One Simple Step to End Racism

What we are called to do is simple: listen. To listen is not easy, but it is simple. To listen is to make an effort to hear something; be alert and ready to hear.

I, as a God-fearing, white woman, can not remain silent. My heart is so heavy.

I'm not black, but I see you.  The time has come to listen, learn, seek knowledge and change.

I am a white woman born into privilege. I will never know how it is to be a person of color (POC). My upbringing and my life experiences have played a role in how I view the world.

In Kindergarten, nearly 30 years ago, my best friend was Eboni. She was black, I was white. Did we define our friendship by the difference in the color of our skin? No.

In second grade, I was gifted a stuffed animal by a black male classmate of mine. When I brought the stuffed animal home, I was told, “You will not date a little black boy.” The year was 1990. A lot has changed in 30 years. When I recently recounted this story with my parents, they were embarrassed and acknowledged that they are changed people.

In my early 20s, I moved from my small town in Northern California to Milwaukee, Wisconson. My hometown is comprised of 2.5% African Americans, whereas Milwaukee is comprised of 38.84% African Americans. I remember walking into one particular Walmart in Milwaukee and being surprised that as a white woman, I was the minority. This made me uncomfortable and I had to ask myself, “Why?”

In my mid 20s, I spent a year teaching English in China, then spent four months teaching in Honduras, and finally spent two years teaching in Mexico. In all three of these countries, I was the minority, but I never felt looked down upon due to the color of my skin. In all three of these countires, I met amazing people who welcomed me into their homes, shared meals with me, and talked openly to me about their culture and their country.

I am a changed person. I acknowledge that I was once ignorant, lacking in knowledge or awareness in general; uneducated and unsophisticated. Now, however, I am doing the uncomfortable work to unbury implicit bias buried deep within my subconcious mind and I’m listening.

Last year, I joined a diversity club hosted by the middle school in my school district since it helped to fufill “diversity hours” for my Master’s Degree. We read and discussed the book “White Fragility” as well as took a free race Implicit Association Test (IAT) offered by Project Implicit. When the implicit bias test came back that I had a “moderate automatic preference for White people over Black people,” I became defensive or as Robin Diangelo points out, I vented my feelings of embarrassment, guilt, shame and regret.

Instead of choosing to stay in the place of defensiveness, I sought to listen and learn more about the implicit bias residing deep within my subconscious. Implicit bias, as defined by Ohio State University, refers to “the attitudes or stereotypes that affect our understanding, actions, and decisions in an unconscious manner”. These implicit associations in our subconscious have developed over the course of a lifetime from both direct and indirect messages. as well as what we are bombarded with daily on the news and other media sources. Is there one magic solution to correcting the implicit bias we harbor in our subconscious? No.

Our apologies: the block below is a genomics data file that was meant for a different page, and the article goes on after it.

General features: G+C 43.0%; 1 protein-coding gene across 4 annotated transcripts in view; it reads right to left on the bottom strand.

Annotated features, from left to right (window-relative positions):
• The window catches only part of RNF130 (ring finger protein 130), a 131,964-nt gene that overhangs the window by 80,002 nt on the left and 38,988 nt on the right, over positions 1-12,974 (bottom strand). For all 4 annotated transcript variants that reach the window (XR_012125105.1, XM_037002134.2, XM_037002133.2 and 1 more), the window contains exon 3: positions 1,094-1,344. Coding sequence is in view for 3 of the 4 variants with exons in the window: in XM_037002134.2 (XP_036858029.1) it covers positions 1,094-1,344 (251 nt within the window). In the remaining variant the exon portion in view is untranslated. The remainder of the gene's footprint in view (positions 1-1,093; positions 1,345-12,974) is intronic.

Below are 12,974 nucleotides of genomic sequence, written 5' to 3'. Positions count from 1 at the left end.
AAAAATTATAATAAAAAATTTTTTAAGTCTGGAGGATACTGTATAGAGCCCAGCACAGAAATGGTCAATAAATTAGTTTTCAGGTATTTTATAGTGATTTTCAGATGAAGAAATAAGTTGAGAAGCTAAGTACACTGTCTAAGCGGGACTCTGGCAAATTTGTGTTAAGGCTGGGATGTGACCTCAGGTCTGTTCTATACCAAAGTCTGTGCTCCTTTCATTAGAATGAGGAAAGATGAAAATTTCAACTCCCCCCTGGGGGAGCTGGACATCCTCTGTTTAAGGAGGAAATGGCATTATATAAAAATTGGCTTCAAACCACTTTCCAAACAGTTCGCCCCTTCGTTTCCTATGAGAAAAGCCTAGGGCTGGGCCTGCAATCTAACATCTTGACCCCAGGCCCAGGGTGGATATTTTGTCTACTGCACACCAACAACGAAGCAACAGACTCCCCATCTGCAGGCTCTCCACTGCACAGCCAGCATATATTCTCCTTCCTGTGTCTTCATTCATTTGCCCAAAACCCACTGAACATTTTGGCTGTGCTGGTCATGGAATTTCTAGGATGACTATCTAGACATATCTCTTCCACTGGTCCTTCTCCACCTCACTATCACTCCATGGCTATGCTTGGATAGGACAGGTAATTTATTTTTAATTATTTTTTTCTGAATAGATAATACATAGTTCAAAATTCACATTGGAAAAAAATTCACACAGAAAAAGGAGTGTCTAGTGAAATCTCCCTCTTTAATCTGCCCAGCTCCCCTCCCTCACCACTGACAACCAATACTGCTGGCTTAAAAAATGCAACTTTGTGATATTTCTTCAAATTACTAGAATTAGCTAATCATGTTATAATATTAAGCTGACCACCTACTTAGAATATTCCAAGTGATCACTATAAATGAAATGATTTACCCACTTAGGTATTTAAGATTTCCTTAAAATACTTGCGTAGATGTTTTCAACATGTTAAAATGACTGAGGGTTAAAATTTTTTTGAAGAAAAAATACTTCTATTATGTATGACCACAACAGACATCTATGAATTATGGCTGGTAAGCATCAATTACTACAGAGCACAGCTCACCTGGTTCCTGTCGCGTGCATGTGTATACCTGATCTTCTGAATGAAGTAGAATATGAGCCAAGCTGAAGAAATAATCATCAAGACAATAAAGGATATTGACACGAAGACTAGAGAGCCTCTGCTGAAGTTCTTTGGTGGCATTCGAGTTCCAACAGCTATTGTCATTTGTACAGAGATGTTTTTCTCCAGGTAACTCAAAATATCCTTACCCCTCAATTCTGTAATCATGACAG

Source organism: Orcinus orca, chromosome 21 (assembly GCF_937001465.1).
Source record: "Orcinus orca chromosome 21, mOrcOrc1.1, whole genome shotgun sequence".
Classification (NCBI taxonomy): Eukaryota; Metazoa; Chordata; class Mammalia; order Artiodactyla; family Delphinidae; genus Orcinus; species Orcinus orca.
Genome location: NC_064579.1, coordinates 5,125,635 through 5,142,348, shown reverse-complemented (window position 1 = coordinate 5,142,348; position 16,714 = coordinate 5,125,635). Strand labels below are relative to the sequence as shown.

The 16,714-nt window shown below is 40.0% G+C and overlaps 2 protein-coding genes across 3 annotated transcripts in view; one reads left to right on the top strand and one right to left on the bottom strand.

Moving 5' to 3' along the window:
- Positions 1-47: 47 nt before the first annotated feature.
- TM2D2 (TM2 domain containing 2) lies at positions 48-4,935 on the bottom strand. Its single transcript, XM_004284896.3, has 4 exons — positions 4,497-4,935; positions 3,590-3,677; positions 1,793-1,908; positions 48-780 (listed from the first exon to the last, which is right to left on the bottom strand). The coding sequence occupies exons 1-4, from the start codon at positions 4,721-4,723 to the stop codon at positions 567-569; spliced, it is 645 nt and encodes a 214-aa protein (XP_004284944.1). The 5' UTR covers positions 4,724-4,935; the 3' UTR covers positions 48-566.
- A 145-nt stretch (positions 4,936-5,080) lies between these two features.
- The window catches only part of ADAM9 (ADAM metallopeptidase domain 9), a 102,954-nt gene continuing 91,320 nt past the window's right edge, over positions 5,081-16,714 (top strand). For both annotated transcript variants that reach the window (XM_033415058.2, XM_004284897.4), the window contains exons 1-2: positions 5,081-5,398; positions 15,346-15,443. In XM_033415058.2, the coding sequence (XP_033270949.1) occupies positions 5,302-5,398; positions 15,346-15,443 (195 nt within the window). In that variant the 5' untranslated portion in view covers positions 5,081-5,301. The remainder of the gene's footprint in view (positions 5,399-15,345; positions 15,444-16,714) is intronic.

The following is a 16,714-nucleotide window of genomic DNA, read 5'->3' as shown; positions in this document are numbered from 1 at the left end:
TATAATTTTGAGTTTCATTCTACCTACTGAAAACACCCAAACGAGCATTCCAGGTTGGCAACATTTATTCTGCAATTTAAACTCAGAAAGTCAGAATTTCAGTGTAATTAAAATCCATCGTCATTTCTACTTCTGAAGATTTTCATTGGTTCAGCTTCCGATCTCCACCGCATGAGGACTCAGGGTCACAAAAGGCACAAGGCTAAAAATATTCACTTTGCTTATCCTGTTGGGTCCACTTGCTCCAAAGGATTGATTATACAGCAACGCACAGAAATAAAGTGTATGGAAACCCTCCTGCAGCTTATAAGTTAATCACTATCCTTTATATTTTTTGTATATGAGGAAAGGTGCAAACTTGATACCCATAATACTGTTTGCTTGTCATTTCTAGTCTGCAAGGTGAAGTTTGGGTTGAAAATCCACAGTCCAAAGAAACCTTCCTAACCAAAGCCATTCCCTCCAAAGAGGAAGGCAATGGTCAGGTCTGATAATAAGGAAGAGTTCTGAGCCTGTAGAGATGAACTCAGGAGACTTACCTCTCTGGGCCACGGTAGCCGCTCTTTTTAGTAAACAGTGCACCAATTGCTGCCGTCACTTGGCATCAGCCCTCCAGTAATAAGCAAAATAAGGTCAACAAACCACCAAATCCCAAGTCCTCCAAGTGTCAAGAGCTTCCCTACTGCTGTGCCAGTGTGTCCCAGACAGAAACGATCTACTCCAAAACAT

In the words of Robin Diangelo, “Interrupting racism takes courage and intentionality. … It is a lifelong process that is deeply compelling and transformative.” My word for 2020 is “intentional”. I seek to be intentional about how I spend my time each day. I seek to be intentional with how I use my resources.

I seek to be intentional with the words I am using, and not using, to interrupt racism.

As a mother and a teacher, both my children at home and in my classroom are watching. It is my responsibility to teach my children that “every person of every race was created by the same God in his image. Every one.” There is not one gender nor one ethnicity greater than the other. We must listen with an open heart and an open mind.

Jennifer Richeson, a Yale University social psychologist, asserts that “Unless parents actively teach kids not to be racists, they will be. [Racism] is not the product of some deep-seated, evil heart that is cultivated. It comes from the environment, the air all around us.”

As mothers, it is our responsibility to teach our children well.  May they be kind, may they be respectful, may they be accepting, and may they be just.

I am not perfect, nor do I have all of the answers. I, however, am doing the necessary and important work of listening. We set the standards in our homes, in our churches, and in our communities. We must peacefully take the necessary steps to seek change and be better.

What are you going to do to take the necessary steps to seek change and be better? Tell me in the comments below. I’d love to hear from you!

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